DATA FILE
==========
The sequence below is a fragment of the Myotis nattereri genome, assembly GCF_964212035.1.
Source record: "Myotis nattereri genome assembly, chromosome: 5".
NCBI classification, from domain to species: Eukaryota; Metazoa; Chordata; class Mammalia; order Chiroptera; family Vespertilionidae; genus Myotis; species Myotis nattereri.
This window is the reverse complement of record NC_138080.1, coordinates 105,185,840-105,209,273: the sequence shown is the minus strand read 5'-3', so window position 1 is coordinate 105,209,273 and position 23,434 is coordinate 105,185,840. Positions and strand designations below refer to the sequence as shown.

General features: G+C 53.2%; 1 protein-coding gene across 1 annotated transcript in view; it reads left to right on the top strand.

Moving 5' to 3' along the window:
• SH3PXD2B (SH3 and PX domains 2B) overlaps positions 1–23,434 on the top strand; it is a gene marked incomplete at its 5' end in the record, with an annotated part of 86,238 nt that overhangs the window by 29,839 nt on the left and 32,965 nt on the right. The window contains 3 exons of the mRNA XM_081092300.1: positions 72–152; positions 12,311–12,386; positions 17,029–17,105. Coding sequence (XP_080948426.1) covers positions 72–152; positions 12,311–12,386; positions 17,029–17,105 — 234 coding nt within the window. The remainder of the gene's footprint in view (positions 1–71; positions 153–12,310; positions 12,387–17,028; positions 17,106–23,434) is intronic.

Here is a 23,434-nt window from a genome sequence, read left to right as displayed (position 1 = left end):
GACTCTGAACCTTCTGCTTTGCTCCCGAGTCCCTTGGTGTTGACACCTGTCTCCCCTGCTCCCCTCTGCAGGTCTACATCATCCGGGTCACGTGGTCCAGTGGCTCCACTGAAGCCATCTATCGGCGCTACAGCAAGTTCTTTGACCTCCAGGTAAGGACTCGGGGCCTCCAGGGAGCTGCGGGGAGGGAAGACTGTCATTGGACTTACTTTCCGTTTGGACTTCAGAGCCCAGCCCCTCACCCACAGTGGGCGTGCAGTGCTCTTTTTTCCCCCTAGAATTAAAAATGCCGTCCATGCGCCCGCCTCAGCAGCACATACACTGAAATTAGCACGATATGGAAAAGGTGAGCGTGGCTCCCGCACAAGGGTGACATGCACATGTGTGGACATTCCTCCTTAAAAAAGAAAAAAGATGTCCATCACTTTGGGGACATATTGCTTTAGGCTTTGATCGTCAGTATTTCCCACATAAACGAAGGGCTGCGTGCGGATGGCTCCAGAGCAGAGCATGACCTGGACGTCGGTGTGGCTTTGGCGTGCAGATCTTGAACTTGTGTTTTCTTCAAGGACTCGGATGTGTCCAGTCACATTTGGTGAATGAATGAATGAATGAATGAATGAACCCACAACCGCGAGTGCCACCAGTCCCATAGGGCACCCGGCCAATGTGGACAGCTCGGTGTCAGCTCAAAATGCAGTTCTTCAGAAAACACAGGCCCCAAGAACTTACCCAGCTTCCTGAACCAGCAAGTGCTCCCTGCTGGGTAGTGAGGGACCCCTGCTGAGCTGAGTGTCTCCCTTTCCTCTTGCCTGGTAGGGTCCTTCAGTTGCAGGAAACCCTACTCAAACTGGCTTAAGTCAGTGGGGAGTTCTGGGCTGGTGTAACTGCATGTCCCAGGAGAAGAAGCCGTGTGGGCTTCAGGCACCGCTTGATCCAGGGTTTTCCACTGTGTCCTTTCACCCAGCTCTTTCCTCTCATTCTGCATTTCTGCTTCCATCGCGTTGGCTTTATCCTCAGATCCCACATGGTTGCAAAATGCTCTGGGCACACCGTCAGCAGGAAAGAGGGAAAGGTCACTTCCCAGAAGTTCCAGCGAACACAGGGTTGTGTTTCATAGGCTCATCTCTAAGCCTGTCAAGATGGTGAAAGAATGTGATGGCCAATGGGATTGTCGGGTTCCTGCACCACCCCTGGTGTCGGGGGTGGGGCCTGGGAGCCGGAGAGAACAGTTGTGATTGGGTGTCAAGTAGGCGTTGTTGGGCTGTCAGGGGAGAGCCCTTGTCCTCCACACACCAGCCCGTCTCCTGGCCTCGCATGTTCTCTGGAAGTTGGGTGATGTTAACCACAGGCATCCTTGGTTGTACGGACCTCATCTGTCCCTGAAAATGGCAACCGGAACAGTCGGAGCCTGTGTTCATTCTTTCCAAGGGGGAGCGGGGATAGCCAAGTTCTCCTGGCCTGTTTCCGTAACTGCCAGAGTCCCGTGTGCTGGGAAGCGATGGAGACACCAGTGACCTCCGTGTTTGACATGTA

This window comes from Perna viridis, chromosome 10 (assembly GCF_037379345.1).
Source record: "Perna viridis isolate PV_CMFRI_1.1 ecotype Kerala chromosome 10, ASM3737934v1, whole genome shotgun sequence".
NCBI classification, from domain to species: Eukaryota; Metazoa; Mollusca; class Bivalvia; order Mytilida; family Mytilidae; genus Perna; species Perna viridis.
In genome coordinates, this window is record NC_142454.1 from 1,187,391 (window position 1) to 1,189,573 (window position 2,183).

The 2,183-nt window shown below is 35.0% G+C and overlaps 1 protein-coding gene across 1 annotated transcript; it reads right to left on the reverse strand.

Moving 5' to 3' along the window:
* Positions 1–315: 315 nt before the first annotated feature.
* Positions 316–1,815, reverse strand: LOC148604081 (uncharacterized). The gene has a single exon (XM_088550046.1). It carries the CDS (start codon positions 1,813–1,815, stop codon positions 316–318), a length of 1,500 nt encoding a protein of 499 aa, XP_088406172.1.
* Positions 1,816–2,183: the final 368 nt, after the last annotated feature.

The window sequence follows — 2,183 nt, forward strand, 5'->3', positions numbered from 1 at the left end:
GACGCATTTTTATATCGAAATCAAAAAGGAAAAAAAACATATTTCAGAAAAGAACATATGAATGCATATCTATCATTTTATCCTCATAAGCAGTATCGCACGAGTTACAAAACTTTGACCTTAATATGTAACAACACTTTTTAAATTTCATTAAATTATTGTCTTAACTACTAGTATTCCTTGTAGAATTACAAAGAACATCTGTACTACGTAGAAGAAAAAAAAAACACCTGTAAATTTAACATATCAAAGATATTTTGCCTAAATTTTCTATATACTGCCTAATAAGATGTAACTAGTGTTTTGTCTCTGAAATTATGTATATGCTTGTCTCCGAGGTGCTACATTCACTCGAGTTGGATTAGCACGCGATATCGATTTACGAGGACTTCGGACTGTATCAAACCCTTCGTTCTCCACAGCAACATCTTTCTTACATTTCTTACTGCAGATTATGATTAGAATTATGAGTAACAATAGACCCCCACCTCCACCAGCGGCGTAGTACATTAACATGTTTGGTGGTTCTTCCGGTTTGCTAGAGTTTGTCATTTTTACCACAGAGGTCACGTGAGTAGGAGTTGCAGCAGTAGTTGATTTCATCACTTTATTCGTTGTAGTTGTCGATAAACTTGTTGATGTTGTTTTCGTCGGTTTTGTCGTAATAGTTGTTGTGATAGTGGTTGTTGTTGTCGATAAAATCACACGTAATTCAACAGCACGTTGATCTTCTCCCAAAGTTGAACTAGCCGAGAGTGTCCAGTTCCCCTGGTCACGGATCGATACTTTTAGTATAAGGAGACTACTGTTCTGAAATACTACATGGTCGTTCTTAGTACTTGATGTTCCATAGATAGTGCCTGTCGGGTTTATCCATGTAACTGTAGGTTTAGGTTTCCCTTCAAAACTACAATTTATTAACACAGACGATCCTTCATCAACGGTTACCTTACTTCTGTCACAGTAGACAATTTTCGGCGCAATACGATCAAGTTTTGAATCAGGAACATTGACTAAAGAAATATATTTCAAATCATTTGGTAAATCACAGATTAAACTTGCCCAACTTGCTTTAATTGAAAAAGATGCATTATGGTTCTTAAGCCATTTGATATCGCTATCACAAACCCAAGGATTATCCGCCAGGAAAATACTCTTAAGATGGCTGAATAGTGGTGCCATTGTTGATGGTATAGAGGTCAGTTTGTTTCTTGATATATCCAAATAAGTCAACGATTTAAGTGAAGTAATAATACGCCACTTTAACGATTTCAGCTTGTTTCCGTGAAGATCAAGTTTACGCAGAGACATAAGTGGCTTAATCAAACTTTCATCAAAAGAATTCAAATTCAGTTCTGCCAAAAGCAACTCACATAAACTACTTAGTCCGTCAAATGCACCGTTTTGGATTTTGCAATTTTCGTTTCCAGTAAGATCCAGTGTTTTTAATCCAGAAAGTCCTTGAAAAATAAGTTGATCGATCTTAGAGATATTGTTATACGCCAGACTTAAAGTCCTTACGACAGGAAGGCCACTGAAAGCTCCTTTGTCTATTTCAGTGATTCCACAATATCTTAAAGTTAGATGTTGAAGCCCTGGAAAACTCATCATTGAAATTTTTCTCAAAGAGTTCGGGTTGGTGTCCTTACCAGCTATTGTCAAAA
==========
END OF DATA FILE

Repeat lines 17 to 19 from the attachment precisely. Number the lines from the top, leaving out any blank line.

* Positions 316–1,815, reverse strand: LOC148604081 (uncharacterized). The gene has a single exon (XM_088550046.1). It carries the CDS (start codon positions 1,813–1,815, stop codon positions 316–318), a length of 1,500 nt encoding a protein of 499 aa, XP_088406172.1.
* Positions 1,816–2,183: the final 368 nt, after the last annotated feature.

The window sequence follows — 2,183 nt, forward strand, 5'->3', positions numbered from 1 at the left end: